Equilibrium is the gracious essence that helps us to thrive. I too sought to sustain symmetry. I pondered the many ways in which my mane might maintain its sheen and still be enhanced. I hoped to find energy in color. When confronted with the notion that a tint could damage my tresses, I also contemplated other options. Clean dye; that was my criteria.
I assessed what I thought would be safe. With a similar pious conviction, I concluded henna could perhaps be a practical possibility . . . that is if I wanted to enhance the natural hue of my hair. At the time, this substitute seemed sensible to me. I thought only of what I believed true, just as George W. Bush does today. Plants are pure, plentiful, and will provide what I need . . . or want, perchance.
I had not authentically considered the possible predicament a product could cause. At first blush, I was content with what seemed an ideal and equal opportunity. Then, later, after I acknowledged my error, I was easily satisfied with what I trusted to be an indigenous replacement.
Now, cognizant of the connection between my hair and his history, I wonder; what concerns did George W. Bush weigh. Did he study the consequences of his choices? Did he hear or think to heed any of the cautions? Might President Bush have ruminated on the probable ruin of the land and lives? Could he have predicted what might happen if we raped the land to gratify our need for energy?
One never knows what is in the heart or mind of another. Nonetheless, as I reflect upon times gone by in my own life, I trust the President did not imagine, and perchance, still, he has no idea of what he reaped and sowed. I surely did not.
For me, awareness arrived slowly. As I processed my hair, I did not have the opportunity to notice the subtle changes. I was too close to the situation. I could not see what I did not wish to acknowledge. I suspect George W. Bush [and Americans absorbed in what feels, oh, so fine] do not realize what harm unhealthy dependence causes.
To dye or to die. To drive vehicles powered with fossil fuels or to authentically preserve the planet, which is now in peril. These might be the questions George and I avoided, or only addressed half-heartedly.
When I thought tinted hair was desirable, each alternative possibility required me to treat my hair with color. Upon reflection, I realize I had not known to think of how the texture or tone of my mane might change if I ingested a more nutritious diet. That is another story for another time. Today, I wonder. Was George open enough to evaluate horizons he had yet to explore?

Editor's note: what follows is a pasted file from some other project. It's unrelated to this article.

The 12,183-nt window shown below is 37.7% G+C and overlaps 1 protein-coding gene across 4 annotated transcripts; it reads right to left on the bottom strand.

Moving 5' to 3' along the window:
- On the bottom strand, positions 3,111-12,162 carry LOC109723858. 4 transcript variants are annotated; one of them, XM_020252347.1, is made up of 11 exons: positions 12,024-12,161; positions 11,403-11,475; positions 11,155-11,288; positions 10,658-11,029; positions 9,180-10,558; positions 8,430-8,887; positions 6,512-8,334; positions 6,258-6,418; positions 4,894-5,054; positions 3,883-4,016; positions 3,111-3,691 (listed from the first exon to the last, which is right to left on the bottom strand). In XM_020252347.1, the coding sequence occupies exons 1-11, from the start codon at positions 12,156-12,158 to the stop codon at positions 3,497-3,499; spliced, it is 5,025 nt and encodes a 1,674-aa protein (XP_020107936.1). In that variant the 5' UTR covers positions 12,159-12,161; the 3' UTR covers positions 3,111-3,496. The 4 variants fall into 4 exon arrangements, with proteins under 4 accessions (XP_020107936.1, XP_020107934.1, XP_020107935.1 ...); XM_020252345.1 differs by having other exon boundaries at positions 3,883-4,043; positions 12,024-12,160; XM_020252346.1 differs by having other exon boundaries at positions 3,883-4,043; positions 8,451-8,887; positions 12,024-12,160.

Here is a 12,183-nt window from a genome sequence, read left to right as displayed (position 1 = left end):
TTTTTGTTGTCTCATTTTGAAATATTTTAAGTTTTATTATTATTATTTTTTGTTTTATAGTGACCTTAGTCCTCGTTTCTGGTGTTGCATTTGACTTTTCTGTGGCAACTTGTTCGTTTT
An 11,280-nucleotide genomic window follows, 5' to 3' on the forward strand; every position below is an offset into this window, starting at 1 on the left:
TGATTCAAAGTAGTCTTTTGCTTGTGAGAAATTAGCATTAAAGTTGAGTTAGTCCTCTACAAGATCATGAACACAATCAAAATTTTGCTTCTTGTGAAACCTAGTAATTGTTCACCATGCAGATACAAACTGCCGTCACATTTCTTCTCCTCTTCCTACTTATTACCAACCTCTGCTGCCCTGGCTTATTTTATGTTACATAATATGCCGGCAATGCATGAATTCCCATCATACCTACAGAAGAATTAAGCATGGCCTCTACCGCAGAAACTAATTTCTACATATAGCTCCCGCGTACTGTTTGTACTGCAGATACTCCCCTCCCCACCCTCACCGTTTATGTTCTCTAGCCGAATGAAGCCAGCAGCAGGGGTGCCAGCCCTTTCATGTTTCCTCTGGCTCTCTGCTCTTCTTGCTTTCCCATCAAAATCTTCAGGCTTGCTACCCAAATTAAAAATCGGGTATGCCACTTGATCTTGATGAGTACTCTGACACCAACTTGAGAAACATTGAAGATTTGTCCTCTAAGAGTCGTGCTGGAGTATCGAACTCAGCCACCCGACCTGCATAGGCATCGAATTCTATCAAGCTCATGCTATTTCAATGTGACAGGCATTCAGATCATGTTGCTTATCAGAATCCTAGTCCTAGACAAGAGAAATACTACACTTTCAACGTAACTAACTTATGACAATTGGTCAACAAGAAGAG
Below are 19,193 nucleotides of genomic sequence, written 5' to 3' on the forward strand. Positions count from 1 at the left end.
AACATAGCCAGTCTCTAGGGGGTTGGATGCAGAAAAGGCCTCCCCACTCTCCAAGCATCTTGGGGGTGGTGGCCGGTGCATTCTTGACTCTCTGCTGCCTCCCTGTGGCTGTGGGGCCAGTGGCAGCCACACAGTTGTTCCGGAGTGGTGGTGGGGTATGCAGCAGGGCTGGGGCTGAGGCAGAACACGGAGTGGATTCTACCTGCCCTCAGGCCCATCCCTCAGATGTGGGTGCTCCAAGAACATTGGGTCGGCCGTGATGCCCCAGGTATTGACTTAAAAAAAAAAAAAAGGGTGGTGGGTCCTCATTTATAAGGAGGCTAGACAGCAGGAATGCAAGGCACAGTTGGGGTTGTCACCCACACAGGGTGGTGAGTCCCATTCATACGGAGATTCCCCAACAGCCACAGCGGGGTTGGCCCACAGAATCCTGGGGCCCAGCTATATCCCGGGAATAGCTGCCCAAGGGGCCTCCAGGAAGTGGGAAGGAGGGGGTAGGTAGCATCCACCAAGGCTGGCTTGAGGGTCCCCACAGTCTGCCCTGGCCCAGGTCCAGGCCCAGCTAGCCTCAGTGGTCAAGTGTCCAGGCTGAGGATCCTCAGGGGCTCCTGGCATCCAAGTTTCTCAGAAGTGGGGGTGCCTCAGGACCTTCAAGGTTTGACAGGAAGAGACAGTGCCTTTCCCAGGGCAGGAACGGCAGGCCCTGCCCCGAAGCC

As I gazed upon the President speaking of energy, I could not help but think of how Mister Bush said we must work to improve technology. He confidently confirmed, we can wean ourselves away from fossil fuels. In his own words the President espoused , "(A)t the same time" we must find "oil and gas here at home." The mantra is very familiar. It was mine. I believe this rationalization is reflected in the adage 'You can have your cake and eat it too.'
Indeed, for a very long time, I indulged in similar silly logic. As the blonde stain grew out, I said, I could refresh the look and limit my use of artificial satin all at the same time. Oh, if only that was possible. As long as dye is applied, the harmful effects of the treatment will not fade away. The problem was, and is, whether we speak of fossil fuels or human hair, the more you invest in the unhealthy habits you claim to condemn the less likely it is that change will come.
Much to our detriment, individuals such as George and I are, and mankind is, comfortable with the familiar. Humans are content to engage as they have for so long, regardless of whether a practice nourishes the body, soul, or the planet.
People may plan for or posit a change. George W. Bush emphatically pronounced, "(N)ow is the time to get it done." He or I might suggest a slow move towards purity. However, as my hair taught me, as long as I [or we] do as we have done, nothing will be different.
As long as I stained my mane, there was more reason to stain my mane. As long as America satisfies its addiction to oil, there is more reason to continue to gratify the love of gasoline. When manufacturers build more machines reliant on petroleum, they encourage a greater dependence on fossil fuels. An obsession for oil is as a mania for a colored mane. Each, initially, captivates an individual and then controls the person.
Most of us learn to love what we later determine may be detrimental.
George W. Bush, just as many Americans seem to be, is as I was. The President is caught in a horrific, harmful, spiral, and yet comfortable with what he knows and does. While the cost, to the environment, and to personal pocketbooks, may encourage a desire for change, convenience and expediency are enormously more persuasive. Oh, how well, I know this to be true.
I was once victim to a viability that made sense. The President and the American people are caught up in the same conundrum. If he, or we, fails to eliminate our physical and psychological, dependence on oil now there may not be a later.
To transform our reality we need to recognize the delicate dance for what it is. Just as less dye was an unwise compromise for me, limited selective, additional drilling is a concession with consequences. Partial progression will not alter our habituation. It is time to stop! To rethink, reinvent, to re-power our plants and public opinion is to truly care for our selves and for generations to come.
Resources or Reflections on Refinery . . .